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Data Democracy

Dec 06, 2016

Data Democracy

 

The following contain the original notes for my Current Trends in Data Organization presentation.  See the video at:

https://www.youtube.com/watch?v=jwbhXxV_0W4

Introduction

The 2016 presidential election contained intrigue, many insults, and controversy.  The results seemed to surprise all the experts and the Clinton campaign lack words to explain why they lose.  However, the Trump campaign always seemed confident and never seemed to lose its focus.

Why is Donald Trump assembling a Cabinet?
In a word:  Data!

The Republican party invested heavily in database marketing programs which the candidate used to drive voter turnout which elected Donald Trump.

 

The following presentation provides an overview of the current trends in data organization.

 Database Key for Trump Win

The Republican National National Chairman, Reince Prebus, discussed the organization’s investment in data on the MSNBC cable program, Morning Joe, November 8th.

https://www.youtube.com/v/XEoq1fgyJVc?version=3&start=76&end=98&autoplay=1&hl=en_us&rel=0

Database Key for Election Campaigns

The interview went on to discuss how Big-Data played a key role in the wins by Presidential elections.  The Obama for America campaigns utilized numerical scoring to rank voters.  The scoring system was created to gauge how likely a person was to vote and what types of issues would influence their decision.

Some examples for the scoring system ranked what a person reads, buys, where they get their news, etc. Pairing this data with voter registration roles allow the political analyst to show specific ads to individual voters that are tailored to appeal to their views.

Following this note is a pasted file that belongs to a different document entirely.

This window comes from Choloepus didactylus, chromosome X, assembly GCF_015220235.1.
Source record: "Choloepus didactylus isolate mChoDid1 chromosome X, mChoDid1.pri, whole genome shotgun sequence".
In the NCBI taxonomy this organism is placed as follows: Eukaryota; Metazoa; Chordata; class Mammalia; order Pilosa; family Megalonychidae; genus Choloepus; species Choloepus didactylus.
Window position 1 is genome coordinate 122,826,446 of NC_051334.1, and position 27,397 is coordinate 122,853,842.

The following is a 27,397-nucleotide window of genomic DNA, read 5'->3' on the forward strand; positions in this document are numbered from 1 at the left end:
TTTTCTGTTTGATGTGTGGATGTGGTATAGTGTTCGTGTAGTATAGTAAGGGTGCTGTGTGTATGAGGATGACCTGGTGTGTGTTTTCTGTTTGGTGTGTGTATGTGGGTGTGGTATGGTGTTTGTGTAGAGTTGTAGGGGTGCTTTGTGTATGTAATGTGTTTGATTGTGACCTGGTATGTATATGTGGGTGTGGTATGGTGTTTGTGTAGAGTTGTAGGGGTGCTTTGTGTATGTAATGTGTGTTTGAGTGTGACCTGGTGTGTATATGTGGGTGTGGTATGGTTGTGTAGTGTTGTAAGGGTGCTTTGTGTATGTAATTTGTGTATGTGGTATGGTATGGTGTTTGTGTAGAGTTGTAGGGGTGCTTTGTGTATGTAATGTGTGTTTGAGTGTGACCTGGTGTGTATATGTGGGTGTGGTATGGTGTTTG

I volunteered for a State-wide campaign and observed this much smaller campaign utilize these same Micro-Targeting techniques.  This innovation appears to become more affordable, with the State-Wide campaigns adopting, which indicates that Big Data may become affordable for small and mid-size businesses.

Big-Data History

Big-Data had its origin in the 1960’s when direct marketing began at a macro level which created a broad distribution of mail designed to driver mass appeal.  Zip Codes and two character state coding system began in 1963 which is a key component required for direct marketing.

Relational Database was developed in the 1970’s, personal computer use expanded in the 1980’s and both of these innovations fueled DataBase Marketing.  Customer Relationship Management  took off in the 1990’s and the 2000’s brought innovations such as iPhones, social media, blogs, wikis, networking .

These events help to create the infrastructure to support Big Data and it is expected that adoption will increase as costs decrease.

Big Data Start

Big Data use cases exist, but how does a company infuse the innovation into the business culture?  The following McKinsey Group paper outlines the initial steps to transform one’s company and use Big Data as an asset.

http://www.mckinsey.com/business-functions/digital-mckinsey/our-insights/three-keys-to-building-a-data-driven-strategy

Big Data can add competitive differentiation in an age when technology enables competitors to replicate new products and services.  McKinsey advocates executives to focus on targetted efforts and use the following model as they engage Big Data.

 Keys to building data-driven capabilities:

  1. Choose the right data
    1. Bigger and better data gives the company a broader and granular view of their business environment
    2. Source Data Creative
      1. What decisions could we make if we had all the information we need?
    3. Get the Necessary IT Support
      1. Prioritize Data Requirements
         
  2. Build Predictive Models that Optimize Business Outcomes
    1. Identify the Business Opportunity and determining how the model can improve performance
    2. Hypothesis-led modeling generates faster outcomes
    3. Roots models in practical data relationships that are more broadly understood by managers
       
  3. Transform your Company’s Capabilities
    1. Resolve Mismatches between existing culture & capabilities vs emerging tactics to exploit analytics
    2. Develop business relevant analytics that can be put to use
      1. Complement existing decision-making processes
    3. Develop capabilities to exploit big data
      1. Managers must view it as central to solving problems and identifying opportunities